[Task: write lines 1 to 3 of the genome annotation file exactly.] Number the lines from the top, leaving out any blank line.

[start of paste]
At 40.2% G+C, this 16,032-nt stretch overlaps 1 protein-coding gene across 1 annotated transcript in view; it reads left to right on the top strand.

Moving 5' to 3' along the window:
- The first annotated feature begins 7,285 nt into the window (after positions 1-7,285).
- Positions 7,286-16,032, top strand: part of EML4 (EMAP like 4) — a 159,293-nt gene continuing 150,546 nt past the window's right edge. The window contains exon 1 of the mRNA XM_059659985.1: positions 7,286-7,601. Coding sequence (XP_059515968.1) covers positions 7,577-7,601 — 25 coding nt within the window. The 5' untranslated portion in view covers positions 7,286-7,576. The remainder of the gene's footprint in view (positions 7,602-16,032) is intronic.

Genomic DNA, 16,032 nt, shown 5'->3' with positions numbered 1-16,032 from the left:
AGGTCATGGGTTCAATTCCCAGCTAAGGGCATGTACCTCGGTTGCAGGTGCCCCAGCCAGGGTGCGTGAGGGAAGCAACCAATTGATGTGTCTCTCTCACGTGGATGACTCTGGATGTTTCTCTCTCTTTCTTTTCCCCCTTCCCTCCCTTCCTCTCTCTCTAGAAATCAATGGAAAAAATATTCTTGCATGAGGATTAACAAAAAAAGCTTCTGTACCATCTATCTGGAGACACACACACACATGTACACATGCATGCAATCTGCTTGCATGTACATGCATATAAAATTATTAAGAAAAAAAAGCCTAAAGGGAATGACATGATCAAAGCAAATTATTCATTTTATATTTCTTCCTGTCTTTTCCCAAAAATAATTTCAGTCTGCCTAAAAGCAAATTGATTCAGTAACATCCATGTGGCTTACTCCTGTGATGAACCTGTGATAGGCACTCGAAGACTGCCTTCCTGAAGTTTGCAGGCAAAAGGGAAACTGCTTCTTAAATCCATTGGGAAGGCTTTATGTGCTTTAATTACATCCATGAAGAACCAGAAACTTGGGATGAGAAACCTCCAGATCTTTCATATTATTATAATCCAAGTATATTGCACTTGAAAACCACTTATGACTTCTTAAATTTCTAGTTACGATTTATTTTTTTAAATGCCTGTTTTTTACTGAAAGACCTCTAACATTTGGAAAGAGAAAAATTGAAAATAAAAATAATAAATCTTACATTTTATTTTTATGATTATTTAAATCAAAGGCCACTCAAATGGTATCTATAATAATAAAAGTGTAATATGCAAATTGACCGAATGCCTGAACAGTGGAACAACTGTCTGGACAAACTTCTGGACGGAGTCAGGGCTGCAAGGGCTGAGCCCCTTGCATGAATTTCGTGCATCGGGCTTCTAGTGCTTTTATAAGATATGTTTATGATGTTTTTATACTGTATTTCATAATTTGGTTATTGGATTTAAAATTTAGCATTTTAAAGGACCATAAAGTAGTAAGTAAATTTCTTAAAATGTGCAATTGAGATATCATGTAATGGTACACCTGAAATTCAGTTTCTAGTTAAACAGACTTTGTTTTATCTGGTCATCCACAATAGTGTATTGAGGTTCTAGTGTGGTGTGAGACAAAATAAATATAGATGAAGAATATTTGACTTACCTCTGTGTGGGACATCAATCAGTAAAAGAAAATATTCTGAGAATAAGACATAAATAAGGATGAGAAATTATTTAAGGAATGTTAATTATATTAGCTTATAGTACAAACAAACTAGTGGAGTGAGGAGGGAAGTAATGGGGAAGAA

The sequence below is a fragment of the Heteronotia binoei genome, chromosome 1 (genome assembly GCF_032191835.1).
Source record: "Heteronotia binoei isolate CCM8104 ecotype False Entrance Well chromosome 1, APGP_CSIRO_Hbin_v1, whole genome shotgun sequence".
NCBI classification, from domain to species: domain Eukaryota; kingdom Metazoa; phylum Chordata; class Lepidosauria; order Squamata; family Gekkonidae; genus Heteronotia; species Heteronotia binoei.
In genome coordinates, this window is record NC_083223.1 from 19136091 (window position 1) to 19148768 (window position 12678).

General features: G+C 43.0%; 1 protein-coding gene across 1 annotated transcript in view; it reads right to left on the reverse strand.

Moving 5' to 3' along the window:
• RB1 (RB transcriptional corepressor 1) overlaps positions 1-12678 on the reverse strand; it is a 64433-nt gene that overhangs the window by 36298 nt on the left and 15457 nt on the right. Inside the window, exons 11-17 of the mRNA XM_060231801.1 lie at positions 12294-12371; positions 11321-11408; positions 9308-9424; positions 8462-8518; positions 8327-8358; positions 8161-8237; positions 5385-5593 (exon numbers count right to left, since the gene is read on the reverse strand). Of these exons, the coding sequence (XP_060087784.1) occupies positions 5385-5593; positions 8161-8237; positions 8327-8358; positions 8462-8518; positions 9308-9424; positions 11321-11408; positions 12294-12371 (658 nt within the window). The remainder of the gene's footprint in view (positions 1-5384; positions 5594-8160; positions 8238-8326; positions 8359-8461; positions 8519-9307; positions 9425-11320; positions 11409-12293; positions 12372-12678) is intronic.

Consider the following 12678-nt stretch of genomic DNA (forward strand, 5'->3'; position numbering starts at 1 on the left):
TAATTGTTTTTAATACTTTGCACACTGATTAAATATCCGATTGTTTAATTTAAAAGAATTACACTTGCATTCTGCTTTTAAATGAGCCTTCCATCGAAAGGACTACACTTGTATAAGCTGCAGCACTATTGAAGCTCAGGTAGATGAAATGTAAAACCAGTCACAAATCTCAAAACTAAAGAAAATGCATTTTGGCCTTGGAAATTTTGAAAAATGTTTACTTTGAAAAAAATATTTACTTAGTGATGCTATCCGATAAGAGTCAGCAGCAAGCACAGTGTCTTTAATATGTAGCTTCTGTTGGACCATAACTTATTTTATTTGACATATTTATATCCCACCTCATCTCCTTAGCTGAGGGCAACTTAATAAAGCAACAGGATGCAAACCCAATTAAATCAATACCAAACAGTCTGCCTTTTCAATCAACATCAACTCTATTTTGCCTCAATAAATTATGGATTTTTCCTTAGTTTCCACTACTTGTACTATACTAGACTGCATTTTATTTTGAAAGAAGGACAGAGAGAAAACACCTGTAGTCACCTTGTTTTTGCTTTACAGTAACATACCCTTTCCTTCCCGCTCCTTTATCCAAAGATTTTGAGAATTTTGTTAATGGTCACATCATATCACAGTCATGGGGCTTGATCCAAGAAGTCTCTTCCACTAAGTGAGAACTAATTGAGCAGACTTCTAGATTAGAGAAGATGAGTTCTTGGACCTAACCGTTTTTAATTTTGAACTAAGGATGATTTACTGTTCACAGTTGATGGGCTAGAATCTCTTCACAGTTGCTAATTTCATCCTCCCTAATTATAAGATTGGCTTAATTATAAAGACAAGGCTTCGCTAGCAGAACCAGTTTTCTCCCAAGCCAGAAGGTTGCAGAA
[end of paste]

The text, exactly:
At 40.2% G+C, this 16,032-nt stretch overlaps 1 protein-coding gene across 1 annotated transcript in view; it reads left to right on the top strand.

Moving 5' to 3' along the window:
- The first annotated feature begins 7,285 nt into the window (after positions 1-7,285).